Bread Pudding “Dressing”

This bread pudding has the flavors of turkey stuffing, making it perfect for the holiday table or any time you’re serving poultry or craving stuffing. If you like, you can make this a vegetarian dish by substituting vegetable stock for the chicken stock. If your family has traditional add-ins to their stuffing, you can add them here. Or, throw tradition out the wind and add things that might never be in stuffing, like cooked carrots, frozen peas, or roasted red peppers. Or, top with shredded cheese that will melt on top.

Servings: servings

Ingredients

  • 8 cups bread cubes, (1/2 to 3/4-inch cubes)
  • 1 stick butter
  • 4 stalks celery, cut in half lengthwise and sliced into 1/4-inch pieces
  • 1 onion, medium dice
  • 2 tablespoons poultry seasoning
  • 1 teaspoon marjoram
  • 1 teaspoon salt, (if your stock is very salty, adjust this)
  • 1 cup chicken or turkey stock
  • 10 eggs
  • 1 cup milk

Directions

  1. Place the bread cubes in your 9x13 stoneware baker while you prepare everything else. If you think of it, stir them around once or twice so they get a little bit dry.
  2. Melt the butter in a wide, shallow sauté pan. Add the celery, onion, poultry seasoning, and salt. Cook, stirring once in a while, until the vegetables start to soften, just a few minutes. Add the chicken stock and continue cooking, stirring occasionally, until the vegetables are soft and the liquid is mostly gone. This will happen much faster in a wide shallow pan than if you’re cooking this is a saucepan. Figure about 15 minutes.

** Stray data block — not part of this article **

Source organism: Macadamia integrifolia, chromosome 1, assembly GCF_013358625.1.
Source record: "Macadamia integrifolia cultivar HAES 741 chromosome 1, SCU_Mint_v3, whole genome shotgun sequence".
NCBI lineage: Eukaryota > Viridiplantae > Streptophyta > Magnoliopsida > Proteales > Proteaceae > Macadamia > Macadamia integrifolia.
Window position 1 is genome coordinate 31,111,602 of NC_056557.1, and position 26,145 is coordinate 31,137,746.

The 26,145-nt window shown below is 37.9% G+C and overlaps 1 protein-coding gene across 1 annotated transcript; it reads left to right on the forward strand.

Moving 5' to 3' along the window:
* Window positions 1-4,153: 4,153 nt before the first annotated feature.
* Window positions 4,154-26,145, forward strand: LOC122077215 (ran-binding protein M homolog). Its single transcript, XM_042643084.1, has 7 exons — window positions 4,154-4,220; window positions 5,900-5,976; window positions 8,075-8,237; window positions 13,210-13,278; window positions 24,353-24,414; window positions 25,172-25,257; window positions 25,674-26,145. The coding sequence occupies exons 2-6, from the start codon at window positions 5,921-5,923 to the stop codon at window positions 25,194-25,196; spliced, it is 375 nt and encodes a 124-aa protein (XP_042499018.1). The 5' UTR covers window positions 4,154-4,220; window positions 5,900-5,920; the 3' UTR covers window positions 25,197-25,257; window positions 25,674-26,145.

3. Let this mixture cool slightly. Meanwhile, heat the oven to 350° F.
  4. In a large bowl, mix the eggs and milk. Whisk to combine.
  5. Add the egg/milk mixture to the bread crumbs. Use a spatula or your very clean hands to press any unsubmerged bread cubes down into the liquid momentarily. You don’t need them to stay down, but you want to make sure all of them have soaked up their share of liquid.
  6. Bake at 350° F until a small thin knife inserted in the center of the pan comes out clean, about 40 minutes. The top will no longer be shiny and you should see a little bit of browning here and there.
  7. Remove the pan from the oven and let it rest on a rack or cutting board to cool just a bit. The stoneware will retain heat for serving for quite a while, so if other parts of the meal aren’t quite ready, you can cover this with foil and let it rest.
  8. Cut in squares to serve. This is good hot, warm, and at room temperature. I also like it refrigerator cold, but I’m a little weird like that.


I never liked bread pudding until I suddenly fell in love with it. Now, I want to turn everything into bread pudding. I’m particularly fascinated by savory bread puddings that function as dinner side dishes. Sure, bread pudding is great for breakfast or dessert, but it’s related to quiche just as much as it’s related to custard. Recipe developed by recipe developer and Anolon® food blogger partner, Donna Currie, of Cookistry.